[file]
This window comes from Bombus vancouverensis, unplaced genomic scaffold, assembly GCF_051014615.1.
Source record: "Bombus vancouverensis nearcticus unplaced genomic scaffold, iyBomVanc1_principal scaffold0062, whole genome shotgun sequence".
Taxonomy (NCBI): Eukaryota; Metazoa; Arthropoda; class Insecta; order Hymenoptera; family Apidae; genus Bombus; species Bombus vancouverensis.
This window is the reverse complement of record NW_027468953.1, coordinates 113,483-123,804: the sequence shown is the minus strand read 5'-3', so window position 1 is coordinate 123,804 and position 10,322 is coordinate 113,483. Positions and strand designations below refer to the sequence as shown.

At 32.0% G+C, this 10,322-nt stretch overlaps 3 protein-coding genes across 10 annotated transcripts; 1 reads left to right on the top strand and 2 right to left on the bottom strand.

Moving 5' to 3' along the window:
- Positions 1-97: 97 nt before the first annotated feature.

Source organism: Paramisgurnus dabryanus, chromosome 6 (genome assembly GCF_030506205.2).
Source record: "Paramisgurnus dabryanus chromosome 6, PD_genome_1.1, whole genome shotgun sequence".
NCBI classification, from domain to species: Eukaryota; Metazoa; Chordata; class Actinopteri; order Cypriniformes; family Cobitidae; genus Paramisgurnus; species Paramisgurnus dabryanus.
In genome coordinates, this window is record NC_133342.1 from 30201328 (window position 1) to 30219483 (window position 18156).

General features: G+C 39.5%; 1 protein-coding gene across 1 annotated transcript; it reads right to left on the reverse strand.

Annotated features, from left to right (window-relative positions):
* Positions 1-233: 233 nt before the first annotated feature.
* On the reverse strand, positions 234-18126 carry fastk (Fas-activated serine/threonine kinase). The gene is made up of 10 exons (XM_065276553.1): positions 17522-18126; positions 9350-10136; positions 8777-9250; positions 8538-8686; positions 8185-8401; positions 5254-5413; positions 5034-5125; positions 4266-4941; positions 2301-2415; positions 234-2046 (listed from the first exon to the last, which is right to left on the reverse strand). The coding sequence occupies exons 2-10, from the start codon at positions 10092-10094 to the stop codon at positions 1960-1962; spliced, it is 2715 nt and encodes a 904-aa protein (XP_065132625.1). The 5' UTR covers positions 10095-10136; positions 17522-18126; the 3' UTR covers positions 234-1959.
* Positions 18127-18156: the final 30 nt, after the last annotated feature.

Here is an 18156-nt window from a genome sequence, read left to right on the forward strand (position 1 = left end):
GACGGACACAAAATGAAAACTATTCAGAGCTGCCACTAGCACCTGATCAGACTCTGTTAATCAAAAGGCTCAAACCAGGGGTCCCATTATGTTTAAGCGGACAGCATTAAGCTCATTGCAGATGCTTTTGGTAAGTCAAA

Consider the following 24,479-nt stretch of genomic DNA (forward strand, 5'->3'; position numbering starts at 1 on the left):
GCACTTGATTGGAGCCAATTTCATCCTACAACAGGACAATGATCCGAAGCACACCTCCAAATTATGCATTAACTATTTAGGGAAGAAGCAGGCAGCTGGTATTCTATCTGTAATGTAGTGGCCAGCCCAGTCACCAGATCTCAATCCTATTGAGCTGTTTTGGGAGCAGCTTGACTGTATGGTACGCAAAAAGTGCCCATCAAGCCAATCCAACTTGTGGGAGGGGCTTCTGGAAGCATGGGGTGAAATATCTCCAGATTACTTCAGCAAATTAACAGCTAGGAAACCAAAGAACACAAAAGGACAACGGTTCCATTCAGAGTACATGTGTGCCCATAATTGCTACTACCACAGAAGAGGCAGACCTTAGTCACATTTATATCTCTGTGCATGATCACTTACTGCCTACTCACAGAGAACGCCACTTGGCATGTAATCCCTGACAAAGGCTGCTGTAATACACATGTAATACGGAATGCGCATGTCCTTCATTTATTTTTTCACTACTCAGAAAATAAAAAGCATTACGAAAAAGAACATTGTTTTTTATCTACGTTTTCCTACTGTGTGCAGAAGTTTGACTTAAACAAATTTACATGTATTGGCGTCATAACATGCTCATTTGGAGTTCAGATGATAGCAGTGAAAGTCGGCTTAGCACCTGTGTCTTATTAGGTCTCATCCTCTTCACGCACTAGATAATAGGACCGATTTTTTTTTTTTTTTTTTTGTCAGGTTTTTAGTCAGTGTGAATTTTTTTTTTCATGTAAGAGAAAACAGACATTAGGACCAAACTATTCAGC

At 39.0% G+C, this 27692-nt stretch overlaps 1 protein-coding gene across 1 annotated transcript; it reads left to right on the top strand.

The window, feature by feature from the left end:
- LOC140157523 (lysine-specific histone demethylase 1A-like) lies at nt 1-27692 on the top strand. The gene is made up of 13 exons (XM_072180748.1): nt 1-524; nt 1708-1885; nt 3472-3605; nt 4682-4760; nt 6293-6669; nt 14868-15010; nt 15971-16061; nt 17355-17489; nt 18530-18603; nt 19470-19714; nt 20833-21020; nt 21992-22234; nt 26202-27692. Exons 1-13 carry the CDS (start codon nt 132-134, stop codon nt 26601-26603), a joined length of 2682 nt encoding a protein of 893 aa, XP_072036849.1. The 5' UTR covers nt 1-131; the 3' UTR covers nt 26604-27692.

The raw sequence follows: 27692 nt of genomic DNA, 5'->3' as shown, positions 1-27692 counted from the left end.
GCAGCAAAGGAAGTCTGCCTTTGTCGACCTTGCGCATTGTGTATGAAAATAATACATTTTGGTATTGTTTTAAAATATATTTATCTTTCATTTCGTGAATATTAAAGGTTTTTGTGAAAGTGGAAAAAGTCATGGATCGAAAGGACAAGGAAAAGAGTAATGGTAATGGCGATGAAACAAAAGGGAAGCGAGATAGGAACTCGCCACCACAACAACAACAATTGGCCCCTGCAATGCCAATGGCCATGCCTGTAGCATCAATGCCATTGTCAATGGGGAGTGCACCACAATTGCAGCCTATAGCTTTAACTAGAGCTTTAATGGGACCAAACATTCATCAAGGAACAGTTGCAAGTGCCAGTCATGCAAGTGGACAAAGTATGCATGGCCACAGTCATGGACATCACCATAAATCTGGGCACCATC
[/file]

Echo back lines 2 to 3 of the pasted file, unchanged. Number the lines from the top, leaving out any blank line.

Source record: "Bombus vancouverensis nearcticus unplaced genomic scaffold, iyBomVanc1_principal scaffold0062, whole genome shotgun sequence".
Taxonomy (NCBI): Eukaryota; Metazoa; Arthropoda; class Insecta; order Hymenoptera; family Apidae; genus Bombus; species Bombus vancouverensis.